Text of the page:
The story appears on

Page C6

September 16, 2009

GET this page in PDF

Free for subscribers

View shopping cart

Related News

Home » Feature » Art and Culture

What one man sees in another: It's much more than a guy thing

FOR 10 years, Mao Yan's sole subject has been a European expat named Thomas.

It seems a bit unusual that a Chinese artist could be so dedicated for a whole decade to portraying one man from Luxembourg.

The oil paintings, in very pale, almost white-on-white tones, are so nuanced and Thomas' expressions are so subtle and complex that some observers have suggested an intimate relationship must exist between the two men. Otherwise, the thinking goes, "how could one man look so deeply into another man's heart?"

"I am glad you dare to ask me this question face-to-face," says Mao with good humor during his recent solo exhibition at the Shanghai Art Museum. It's titled "Longing for More."

"I can tell you: We are not (lovers). But it's okay if other people think this because they are reading some other message I unconsciously fuse in my paintings," says the Nanjing-based artist.

Asked whether he is a bachelor, Mao hastens to say: "Oh, no. My daughter is 17 years old. I have a good marriage, and my wife was my high school sweetheart."

Mao, who is around 40, was born in Xiangtan, Hunan Province, and says he was a "prodigy."

"I realized that I am an art genius even when I was a little boy," he says.

In 1987 Mao was one of only four students admitted to the prestigious National Central Academy of Fine Arts in Beijing, which received thousands of applications.

Even in school, Mao's superb technique was widely recognized. He and his work were rather low-key at the time.

"That's part of my character, I am not a pushy or outgoing person," he says.

Maybe that easygoing aspect explains why after graduation he chose to base himself in Nanjing, capital city of Jiangsu Province.

At the beginning, he only planned to stay there for one or two years as a transition.

"Then one day, I found myself quite accustomed to the lifestyle and the vibe of the city," says Mao who developed his social network in Nanjing. His friends there include top novelists Su Tong and Han Dong.

It was in Nanjing in 1999 that Mao first encountered Thomas who was studying Chinese. A friend introduced them and a group of them began to socialize.

"As he was a newcomer, it was natural that I showed him around some interesting places," Mao recalls.

Soon he began to paint Thomas, just as he often painted his friends.

"The more I painted him, the more I liked him," Mao says. "Thomas is a very noble man, well-educated and with good manners. Unlike some Westerners in China who are influenced by some bad habits or small tricks, Thomas never changes."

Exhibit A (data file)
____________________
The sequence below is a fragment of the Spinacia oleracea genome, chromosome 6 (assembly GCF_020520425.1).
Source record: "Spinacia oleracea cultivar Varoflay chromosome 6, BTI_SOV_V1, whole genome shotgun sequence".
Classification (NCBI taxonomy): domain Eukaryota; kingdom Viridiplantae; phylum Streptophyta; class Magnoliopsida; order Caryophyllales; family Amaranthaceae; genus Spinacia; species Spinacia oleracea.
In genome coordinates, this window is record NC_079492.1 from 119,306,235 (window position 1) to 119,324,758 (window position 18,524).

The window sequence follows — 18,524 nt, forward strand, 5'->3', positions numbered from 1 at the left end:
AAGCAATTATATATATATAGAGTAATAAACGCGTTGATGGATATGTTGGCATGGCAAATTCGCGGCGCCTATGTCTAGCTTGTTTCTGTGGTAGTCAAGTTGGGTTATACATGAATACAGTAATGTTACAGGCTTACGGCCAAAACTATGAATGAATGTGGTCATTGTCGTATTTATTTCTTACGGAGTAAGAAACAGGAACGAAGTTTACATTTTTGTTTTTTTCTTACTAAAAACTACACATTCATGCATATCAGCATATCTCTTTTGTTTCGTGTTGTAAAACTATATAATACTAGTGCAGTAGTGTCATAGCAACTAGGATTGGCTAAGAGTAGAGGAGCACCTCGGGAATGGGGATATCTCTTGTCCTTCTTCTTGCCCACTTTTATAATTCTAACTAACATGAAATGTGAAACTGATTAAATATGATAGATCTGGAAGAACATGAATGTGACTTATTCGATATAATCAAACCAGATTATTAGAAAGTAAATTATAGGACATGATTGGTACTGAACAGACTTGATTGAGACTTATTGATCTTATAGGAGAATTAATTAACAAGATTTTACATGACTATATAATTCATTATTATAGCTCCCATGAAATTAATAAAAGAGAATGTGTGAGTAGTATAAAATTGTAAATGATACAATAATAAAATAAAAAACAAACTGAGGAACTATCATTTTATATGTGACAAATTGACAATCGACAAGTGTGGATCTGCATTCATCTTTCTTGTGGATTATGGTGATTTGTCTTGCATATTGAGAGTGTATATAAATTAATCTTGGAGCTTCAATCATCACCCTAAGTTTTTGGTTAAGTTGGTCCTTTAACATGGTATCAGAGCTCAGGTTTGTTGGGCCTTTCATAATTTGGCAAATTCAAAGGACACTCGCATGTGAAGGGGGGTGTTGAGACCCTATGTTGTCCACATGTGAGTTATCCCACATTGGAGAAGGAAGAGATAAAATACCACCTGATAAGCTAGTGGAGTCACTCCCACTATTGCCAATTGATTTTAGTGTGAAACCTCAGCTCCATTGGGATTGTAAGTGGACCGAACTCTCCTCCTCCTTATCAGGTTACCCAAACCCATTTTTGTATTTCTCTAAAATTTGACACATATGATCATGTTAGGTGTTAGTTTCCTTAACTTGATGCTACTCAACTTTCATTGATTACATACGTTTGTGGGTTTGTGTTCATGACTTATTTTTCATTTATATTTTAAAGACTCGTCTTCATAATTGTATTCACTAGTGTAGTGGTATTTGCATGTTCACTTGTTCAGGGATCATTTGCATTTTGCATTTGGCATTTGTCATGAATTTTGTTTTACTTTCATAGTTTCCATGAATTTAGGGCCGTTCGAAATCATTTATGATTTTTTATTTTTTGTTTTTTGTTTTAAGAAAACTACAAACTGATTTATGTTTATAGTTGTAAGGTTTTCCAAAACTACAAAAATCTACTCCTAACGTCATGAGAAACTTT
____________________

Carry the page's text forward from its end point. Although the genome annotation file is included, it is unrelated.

Thomas on canvas is often quite relaxed, reflecting or sleeping.

"Because of our years of working together, he totally relaxes in front of me," Mao says.

"On the surface, it might appear that I am painting him, but in fact I am revealing my inner self through him. Thomas is more akin to a medium," he adds. "My art is not just about one or two paintings, but the whole process for nearly a decade."

Over the past 10 years, Mao followed Thomas.

"It wasn't difficult. Sometimes I flew to Beijing, or he flew back to Nanjing," he explains.

Mao took numerous photos. From 1999 to 2009 he created around 80 paintings of Thomas.

The impression and feeling of the canvases is one of lightness, with almost no trace of texture. It's somewhat reminiscent of traditional Chinese ink-wash painting.

"Do I use egg white? Are you kidding? I never use it," he says, laughing. "The oil paint I use is available everywhere."

He usually paints 30 to 40 layers on each canvas.

"I pour all my emotions into the whole process - loneliness, desperation, perplexity. All these feelings are precious, revealed unconsciously and truthfully. If these emotions resonate with viewers, even a little, then I am pleased," says the artist.

Mao says he enjoys solitude and can easily work eight hours in his 400-square-meter studio in a renovated warehouse. Sometimes he just reads and relaxes.

Some of his closest friends are writers.

"The vocation of writing is lonelier than painting," he says, "but writers reach philosophical heights that often inspire me."

After 10 years of Thomas, is it time to quit, perhaps consider a different subject or medium?

"I should keep this secret," Mao hesitates. "But I'll tell you. I don't know whether I will continue to paint Thomas. One thing is for certain. I will start a new series, in a bigger size, and it will be about women."


Copyright © 1999- Shanghai Daily. All rights reserved.Preferably viewed with Internet Explorer 8 or newer browsers.

沪公网安备 31010602000204号

Email this to your friend